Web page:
Union fears ‘dangerous’ low staffing levels at Greater Manchester Mental Health Trust are harming patients

As reported in the Manchester Evening News last week a watchdog is “very concerned” about the safety of people using the services of Greater Manchester Mental Health NHS Trust.

A damning report said inspectors found there were not always enough nurses and that permanent staff did not feel safe if bank or agency workers were used as they didn’t have the relevant training.

It follows an unannounced inspection in September by the Care Quality Commission “due to on-going concerns about the safety of services”.

Now UNISON says it is concerned about “dangerous” staffing levels across the Trust’s sites in Prestwich, Trafford, Manchester, Wigan, and Bolton.

A Unison spokesperson said: “Our members have reported across the Trust that staffing levels are at dangerous levels and that this is impacting both upon patient care and staff well-being.

“Some of our members within the Early Intervention Service have recently voted for strike action over Trust re-organisation plans which would leave their service even more stretched.”

Unison North West regional organiser, Lyndsey Marchant, added: “Staffing levels are causing problems throughout the Trust. Recent reports about Prestwich Hospital were incredibly worrying, but UNISON is also concerned about issues within our community mental health services.

“Community mental health services do vital preventative work, which can often avoid young people from people admitted to facilities like Prestwich Hospital.

“Community mental health services are under-appreciated and under-resourced and we are particularly concerned about the impact of the Trust’s flawed proposals, which could stretch the overloaded Early Intervention Services to breaking point.

“Given the reported problems in other areas of the Trust, we call on Trust management to show they have fully heard frontline workers’ concerns about staffing. The best way to do this would be to propose a new offer that provides its hard-working staff with the resources they need to deliver excellent care.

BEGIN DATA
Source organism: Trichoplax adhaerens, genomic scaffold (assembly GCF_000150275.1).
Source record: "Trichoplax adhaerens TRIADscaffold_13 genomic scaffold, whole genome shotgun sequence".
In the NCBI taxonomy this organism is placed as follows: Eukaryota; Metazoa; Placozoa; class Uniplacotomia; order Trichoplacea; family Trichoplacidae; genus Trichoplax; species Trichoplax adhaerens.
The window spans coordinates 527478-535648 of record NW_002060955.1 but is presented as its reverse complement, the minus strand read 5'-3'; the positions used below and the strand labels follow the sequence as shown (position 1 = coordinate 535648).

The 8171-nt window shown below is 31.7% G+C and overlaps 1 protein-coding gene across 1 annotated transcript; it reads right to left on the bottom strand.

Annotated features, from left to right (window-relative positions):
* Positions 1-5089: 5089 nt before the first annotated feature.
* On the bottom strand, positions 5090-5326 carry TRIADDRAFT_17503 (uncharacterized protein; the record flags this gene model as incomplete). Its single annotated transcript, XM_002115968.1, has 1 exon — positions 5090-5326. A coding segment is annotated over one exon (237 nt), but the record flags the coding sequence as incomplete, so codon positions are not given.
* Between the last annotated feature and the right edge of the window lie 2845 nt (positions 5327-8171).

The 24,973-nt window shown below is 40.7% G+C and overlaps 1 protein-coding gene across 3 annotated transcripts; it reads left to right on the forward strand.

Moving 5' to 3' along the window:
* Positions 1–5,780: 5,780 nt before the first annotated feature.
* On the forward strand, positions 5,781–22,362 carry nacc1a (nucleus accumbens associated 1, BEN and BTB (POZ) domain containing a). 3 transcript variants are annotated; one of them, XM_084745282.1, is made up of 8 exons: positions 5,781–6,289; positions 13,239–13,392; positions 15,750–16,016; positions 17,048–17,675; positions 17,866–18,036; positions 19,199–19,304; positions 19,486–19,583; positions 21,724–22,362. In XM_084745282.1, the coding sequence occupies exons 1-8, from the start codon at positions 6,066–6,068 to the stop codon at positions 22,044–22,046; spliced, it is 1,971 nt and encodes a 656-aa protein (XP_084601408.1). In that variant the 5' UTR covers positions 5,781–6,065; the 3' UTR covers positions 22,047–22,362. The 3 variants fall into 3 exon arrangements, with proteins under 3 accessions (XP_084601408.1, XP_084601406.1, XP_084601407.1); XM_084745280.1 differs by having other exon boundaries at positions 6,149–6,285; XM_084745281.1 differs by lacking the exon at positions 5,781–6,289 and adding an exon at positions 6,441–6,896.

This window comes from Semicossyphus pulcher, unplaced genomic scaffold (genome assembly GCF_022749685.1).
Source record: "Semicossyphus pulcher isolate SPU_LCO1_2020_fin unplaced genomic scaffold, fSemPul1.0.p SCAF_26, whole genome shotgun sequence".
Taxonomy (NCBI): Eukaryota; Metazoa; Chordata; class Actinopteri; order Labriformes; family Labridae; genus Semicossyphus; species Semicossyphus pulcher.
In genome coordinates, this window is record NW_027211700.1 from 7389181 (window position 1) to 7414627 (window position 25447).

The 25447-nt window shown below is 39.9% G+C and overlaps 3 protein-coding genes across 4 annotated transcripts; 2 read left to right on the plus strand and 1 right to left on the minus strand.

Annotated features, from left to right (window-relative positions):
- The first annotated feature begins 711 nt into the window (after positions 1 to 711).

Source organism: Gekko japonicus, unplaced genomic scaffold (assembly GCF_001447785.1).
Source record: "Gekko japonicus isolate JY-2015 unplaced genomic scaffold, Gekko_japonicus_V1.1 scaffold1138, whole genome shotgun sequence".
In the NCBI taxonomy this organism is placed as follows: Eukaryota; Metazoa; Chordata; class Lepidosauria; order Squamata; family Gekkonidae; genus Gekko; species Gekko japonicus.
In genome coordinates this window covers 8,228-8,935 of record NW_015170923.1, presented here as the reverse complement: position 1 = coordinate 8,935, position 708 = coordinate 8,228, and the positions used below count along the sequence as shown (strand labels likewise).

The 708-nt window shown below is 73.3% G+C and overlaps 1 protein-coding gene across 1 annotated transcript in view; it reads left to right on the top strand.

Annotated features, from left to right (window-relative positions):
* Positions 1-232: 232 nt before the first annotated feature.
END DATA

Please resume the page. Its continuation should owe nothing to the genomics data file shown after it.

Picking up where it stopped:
“UNISON was deeply saddened to hear of the deaths of three young people at GMMH Prestwich Hospital in the last nine months. It’s a sad indictment of the decimation of the funding of our NHS that vulnerable young people cannot be protected.

“UNISON is aware of the staffing and retention issues at GMMH,. We know that front-line NHS workers are endeavouring to giving the level of support that young people need, whilst struggling against the tide of staff and finance reductions.

“More Mancunians than ever are struggling with their mental health, and UNISON call on those who fund the NHS to be aware of the real impact of funding cuts to mental health support, particularly for young people.

“The NHS is the most valuable resource we have. It needs to be funded properly to protect and support the people who need it the most.

“Our thoughts and solidarity go out to the families of the Ania, Charlie and Rowan.”

Commenting on the union’s concerns, Gill Green, Director of Nursing & Governance for Greater Manchester Mental Health NHS Foundation Trust said: “We can confirm there are no wards or units closed across the Trust due to staffing levels.

“Wards in our Child and Adolescent Mental Health Units continue to be safely staffed, with robust contingency plans in place to ensure continued care for young people on our units.”

The trust’s Nursing Director Ms Green, also said: “The inspection team found several positive aspects of care including how well staff managed risks and followed best practice, how they protected patients from abuse and knew how to report it, and ease of access to clinical information.

“We accept there are areas for improvement such as levels of qualified staff on wards, which many NHS trusts are struggling with, however we have strong contingency plans in place to ensure we remain safely staffed.

“We ensure that patient safety and learning is embedded across the Trust as well as at local level.

“An action plan to address these areas is in development and we will share our progress with the CQC. This inspection does not affect our overall rating, which remains ‘Good’.”

Full article here

Source: Manchester Evening News, 1st December 2021

Published by CHARM Greater Manchester

CHARM, the Community for Holistic, Accessible, Rights Based Mental Health was launched by The Organic Recovery Learning Community in September 2020.

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